The sidearm has gone from a smoothbore, muzzle-loaded, single shot to SIG Sauer’s new, modular, 59-round monster which is also customizable for every user. No matter what your opinion of them might be, if they’ve ever kept you in the fight for even a minute longer, then they did their job.
These are most important sidearms the U.S. military has adopted over the last couple hundred years.
1. Harper’s Ferry Model 1805
This was the first pistol ever made by a U.S. national armory. It was a flintlock pistol that lasted well into the Mexican War – but not for any particular reason besides apathy. They were heavy and tended to misfire. The Military Police Corps insignia still bears crossed 1805s to this day.
I think we missed our chance for the Chuck Norris-Clint Eastwood movie about the 1847 Walker…
2. Colt M1847 Walker
Welcome to the dawn of a new era. This was the first mass-produced revolver and, at an astonishing 15 inches long, it was able to make its way down south in time to win the Mexican War. The “Walker” in its name comes from the Texas Ranger who helped design the .44-caliber weapon (no, it was not Chuck Norris).
“Colt: Now explosion free.”
3. Colt M1848 Dragoon
The 1847 held a lot of black powder, so when they exploded (as they sometimes did), it turned people off to the idea of buying another Colt firearm, which was bad for business. The 1848 revolver didn’t require so much powder — for a .44-caliber pistol, anyway. This weapon lived on all the way through the Civil War.
4. Colt M1860 Army
This is a more powerful, updated version of a similar model Colt made for the U.S. Navy. It was widespread in the American Civil War by anyone who carried a sidearm (and by many who weren’t supposed to).
5. Remington New Model
Colt’s weapons production factory burned down in 1864 and the Army was still in the middle of fighting the Civil War, so they had to turn somewhere. Meanwhile, Remington’s sidearms had became more accurate without sacrificing the stopping power needed to tame the American frontier.
6. Colt M1873 Single Action Army
Remington had a good run, but when it comes time to win the west, you need an American classic. And what could be more classic than a name that’s still known over 100 years later? We’re talking, of course, about the Colt .45. It was the standard-issue sidearm until 1892 and “The Peacemaker” also became synonymous with cowboys. This sidearm was commonly seen well into the 20th Century.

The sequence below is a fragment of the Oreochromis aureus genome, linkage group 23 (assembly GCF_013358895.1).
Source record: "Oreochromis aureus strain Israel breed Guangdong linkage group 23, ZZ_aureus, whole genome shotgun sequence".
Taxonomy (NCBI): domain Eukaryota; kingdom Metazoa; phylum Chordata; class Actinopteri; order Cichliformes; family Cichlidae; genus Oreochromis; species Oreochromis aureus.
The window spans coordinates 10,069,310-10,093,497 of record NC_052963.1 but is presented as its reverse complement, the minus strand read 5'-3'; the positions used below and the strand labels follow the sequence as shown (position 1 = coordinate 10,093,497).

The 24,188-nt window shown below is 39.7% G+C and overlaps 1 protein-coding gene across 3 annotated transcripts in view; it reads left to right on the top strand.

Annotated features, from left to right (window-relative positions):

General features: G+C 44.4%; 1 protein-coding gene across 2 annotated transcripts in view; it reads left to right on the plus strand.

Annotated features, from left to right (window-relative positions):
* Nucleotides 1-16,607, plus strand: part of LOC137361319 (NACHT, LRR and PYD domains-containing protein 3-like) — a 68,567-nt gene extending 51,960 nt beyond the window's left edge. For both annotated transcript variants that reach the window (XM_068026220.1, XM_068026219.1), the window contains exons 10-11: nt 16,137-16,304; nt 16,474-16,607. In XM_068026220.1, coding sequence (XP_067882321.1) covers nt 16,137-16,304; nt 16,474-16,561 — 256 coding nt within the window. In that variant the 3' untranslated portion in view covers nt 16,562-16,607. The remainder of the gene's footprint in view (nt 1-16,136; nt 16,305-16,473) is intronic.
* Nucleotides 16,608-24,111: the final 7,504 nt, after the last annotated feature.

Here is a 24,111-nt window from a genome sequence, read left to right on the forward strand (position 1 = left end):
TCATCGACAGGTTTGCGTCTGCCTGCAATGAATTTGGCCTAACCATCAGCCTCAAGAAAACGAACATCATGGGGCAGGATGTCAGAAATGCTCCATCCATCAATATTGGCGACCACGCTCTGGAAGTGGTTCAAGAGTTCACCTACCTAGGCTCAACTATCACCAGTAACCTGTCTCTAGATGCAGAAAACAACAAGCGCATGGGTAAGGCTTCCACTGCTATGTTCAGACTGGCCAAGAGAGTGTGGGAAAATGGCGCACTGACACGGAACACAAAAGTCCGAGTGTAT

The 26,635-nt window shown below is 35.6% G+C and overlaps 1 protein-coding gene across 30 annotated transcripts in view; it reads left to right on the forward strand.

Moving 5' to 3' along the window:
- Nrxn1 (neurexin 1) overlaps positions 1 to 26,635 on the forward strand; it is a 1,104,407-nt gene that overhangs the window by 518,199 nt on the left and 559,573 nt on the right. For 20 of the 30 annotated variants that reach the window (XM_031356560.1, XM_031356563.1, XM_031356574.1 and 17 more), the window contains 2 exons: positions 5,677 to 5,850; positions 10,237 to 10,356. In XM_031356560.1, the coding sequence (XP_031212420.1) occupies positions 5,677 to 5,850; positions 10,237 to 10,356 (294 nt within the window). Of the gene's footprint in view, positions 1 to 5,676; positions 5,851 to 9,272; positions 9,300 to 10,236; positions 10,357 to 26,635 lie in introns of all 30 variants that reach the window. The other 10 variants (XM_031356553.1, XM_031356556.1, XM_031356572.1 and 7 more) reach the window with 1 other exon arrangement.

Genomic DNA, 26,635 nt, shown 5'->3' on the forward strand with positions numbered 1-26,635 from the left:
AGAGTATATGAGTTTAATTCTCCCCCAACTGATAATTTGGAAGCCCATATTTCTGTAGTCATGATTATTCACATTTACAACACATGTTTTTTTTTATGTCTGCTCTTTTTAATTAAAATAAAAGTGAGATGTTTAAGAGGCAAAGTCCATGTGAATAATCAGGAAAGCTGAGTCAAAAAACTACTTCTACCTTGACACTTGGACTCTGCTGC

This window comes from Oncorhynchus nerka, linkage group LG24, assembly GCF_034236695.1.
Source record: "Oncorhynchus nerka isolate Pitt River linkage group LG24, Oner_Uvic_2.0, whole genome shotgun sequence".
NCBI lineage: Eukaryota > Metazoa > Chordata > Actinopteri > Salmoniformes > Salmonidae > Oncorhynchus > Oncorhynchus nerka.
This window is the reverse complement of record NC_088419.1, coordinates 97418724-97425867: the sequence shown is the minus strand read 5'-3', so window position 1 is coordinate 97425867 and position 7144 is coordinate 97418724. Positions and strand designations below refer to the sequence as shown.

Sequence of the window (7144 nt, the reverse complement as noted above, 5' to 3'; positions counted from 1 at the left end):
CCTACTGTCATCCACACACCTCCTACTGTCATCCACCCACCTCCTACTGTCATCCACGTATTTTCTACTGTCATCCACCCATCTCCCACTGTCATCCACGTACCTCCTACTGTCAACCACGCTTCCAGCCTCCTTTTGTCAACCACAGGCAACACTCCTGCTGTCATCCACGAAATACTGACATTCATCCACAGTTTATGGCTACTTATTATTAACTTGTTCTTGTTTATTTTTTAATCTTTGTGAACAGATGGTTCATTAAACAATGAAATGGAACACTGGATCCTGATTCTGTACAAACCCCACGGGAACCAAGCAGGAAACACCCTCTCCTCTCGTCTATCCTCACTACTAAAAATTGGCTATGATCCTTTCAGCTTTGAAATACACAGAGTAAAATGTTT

7. Colt M1892 Double Action Army-Navy
This was Colt’s first double-action sidearm with a swing-out cylinder made for the U.S. military. The caliber was reduced to a .38, which was fine in most cases, but it famously was unable to stop charging Filipino freedom fighters, even with multiple shots, even at close range.
8. Colt M1911
The legend. This weapon is more than 100 years old and is still used by Army and Navy special operators. They sure don’t make ’em like they used to. Easily one of the most common firearms in the world to this day, this bad boy fought in almost every conflict from World War I to today.
9. Beretta M9
The Beretta had a troubled history. From the ammunition pressure to slide failure injuries to a lack of confidence in the weapon’s performance and stopping power, the M9 was generally not accepted as one of the premiere firearms in American history. It had the lowest approval rating of any weapon used by troops in Iraq or Afghanistan.
Military.comBy Mass Communication Specialist 1st Class Holly L. Herline
Starboard quarter view, taken while the USS Thresher was underway on April 30, 1961. (U.S. Navy/J.L. Snell)
Nearly six decades after a Navy submarine plummeted to the bottom of the sea during a deep-dive test, families of those lost in the tragedy are finally getting a look at hundreds of documents about the accident the service has long kept under wraps.
The Navy on Wednesday released the first 300 pages of a court of inquiry on the catastrophic 1963 loss of the nuclear-powered submarine Thresher. The documents provide details into the Navy’s worst undersea accident, which claimed the lives of 129 men onboard.
While Navy leaders say they’re committed to being transparent with the families and the public about what caused the Thresher — the first sub in its class — to sink, it took a court order to reach this point.
Capt. Jim Bryant, a retired Navy submarine officer, sued his former service in 2019 to get it to release the full 1,700-page report on the Thresher accident. A federal judge ordered the Navy in February to begin releasing portions of that report monthly to the public.
“I think I’m doing the Navy a favor,” Bryant told Military.com this week. “This is a significant historic event … and the reactions were very sound. It’s a really good story here for the Navy.”